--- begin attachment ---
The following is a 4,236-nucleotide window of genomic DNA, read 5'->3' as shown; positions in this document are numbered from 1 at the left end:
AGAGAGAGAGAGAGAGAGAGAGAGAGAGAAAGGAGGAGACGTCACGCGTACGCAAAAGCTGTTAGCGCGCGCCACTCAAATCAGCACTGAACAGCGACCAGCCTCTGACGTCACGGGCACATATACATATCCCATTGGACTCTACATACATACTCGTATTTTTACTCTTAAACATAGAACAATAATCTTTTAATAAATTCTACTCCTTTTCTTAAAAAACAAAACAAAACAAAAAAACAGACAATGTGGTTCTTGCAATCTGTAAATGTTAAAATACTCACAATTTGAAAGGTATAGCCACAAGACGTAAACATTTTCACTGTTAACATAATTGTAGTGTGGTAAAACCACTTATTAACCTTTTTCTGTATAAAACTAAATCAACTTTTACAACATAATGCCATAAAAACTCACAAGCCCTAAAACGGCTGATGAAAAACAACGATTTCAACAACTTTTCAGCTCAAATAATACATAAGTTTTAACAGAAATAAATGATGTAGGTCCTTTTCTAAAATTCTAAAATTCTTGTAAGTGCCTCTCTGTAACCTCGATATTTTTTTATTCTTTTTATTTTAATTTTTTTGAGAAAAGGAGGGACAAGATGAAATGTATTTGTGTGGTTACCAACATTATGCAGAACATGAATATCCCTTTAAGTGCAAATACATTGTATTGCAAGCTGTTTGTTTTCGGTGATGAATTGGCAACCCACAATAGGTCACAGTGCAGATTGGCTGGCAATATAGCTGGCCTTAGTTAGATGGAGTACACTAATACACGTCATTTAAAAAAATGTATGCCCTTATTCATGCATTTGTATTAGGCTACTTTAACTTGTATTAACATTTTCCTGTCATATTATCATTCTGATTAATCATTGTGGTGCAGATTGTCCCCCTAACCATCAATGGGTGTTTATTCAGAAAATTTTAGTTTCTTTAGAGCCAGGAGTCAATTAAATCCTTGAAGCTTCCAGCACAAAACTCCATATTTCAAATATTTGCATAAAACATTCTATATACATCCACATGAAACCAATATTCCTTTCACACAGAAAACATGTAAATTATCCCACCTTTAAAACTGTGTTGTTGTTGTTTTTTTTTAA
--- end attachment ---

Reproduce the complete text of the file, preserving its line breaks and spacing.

The following is a 4,236-nucleotide window of genomic DNA, read 5'->3' as shown; positions in this document are numbered from 1 at the left end:
AGAGAGAGAGAGAGAGAGAGAGAGAGAGAAAGGAGGAGACGTCACGCGTACGCAAAAGCTGTTAGCGCGCGCCACTCAAATCAGCACTGAACAGCGACCAGCCTCTGACGTCACGGGCACATATACATATCCCATTGGACTCTACATACATACTCGTATTTTTACTCTTAAACATAGAACAATAATCTTTTAATAAATTCTACTCCTTTTCTTAAAAAACAAAACAAAACAAAAAAACAGACAATGTGGTTCTTGCAATCTGTAAATGTTAAAATACTCACAATTTGAAAGGTATAGCCACAAGACGTAAACATTTTCACTGTTAACATAATTGTAGTGTGGTAAAACCACTTATTAACCTTTTTCTGTATAAAACTAAATCAACTTTTACAACATAATGCCATAAAAACTCACAAGCCCTAAAACGGCTGATGAAAAACAACGATTTCAACAACTTTTCAGCTCAAATAATACATAAGTTTTAACAGAAATAAATGATGTAGGTCCTTTTCTAAAATTCTAAAATTCTTGTAAGTGCCTCTCTGTAACCTCGATATTTTTTTATTCTTTTTATTTTAATTTTTTTGAGAAAAGGAGGGACAAGATGAAATGTATTTGTGTGGTTACCAACATTATGCAGAACATGAATATCCCTTTAAGTGCAAATACATTGTATTGCAAGCTGTTTGTTTTCGGTGATGAATTGGCAACCCACAATAGGTCACAGTGCAGATTGGCTGGCAATATAGCTGGCCTTAGTTAGATGGAGTACACTAATACACGTCATTTAAAAAAATGTATGCCCTTATTCATGCATTTGTATTAGGCTACTTTAACTTGTATTAACATTTTCCTGTCATATTATCATTCTGATTAATCATTGTGGTGCAGATTGTCCCCCTAACCATCAATGGGTGTTTATTCAGAAAATTTTAGTTTCTTTAGAGCCAGGAGTCAATTAAATCCTTGAAGCTTCCAGCACAAAACTCCATATTTCAAATATTTGCATAAAACATTCTATATACATCCACATGAAACCAATATTCCTTTCACACAGAAAACATGTAAATTATCCCACCTTTAAAACTGTGTTGTTGTTGTTTTTTTTTAA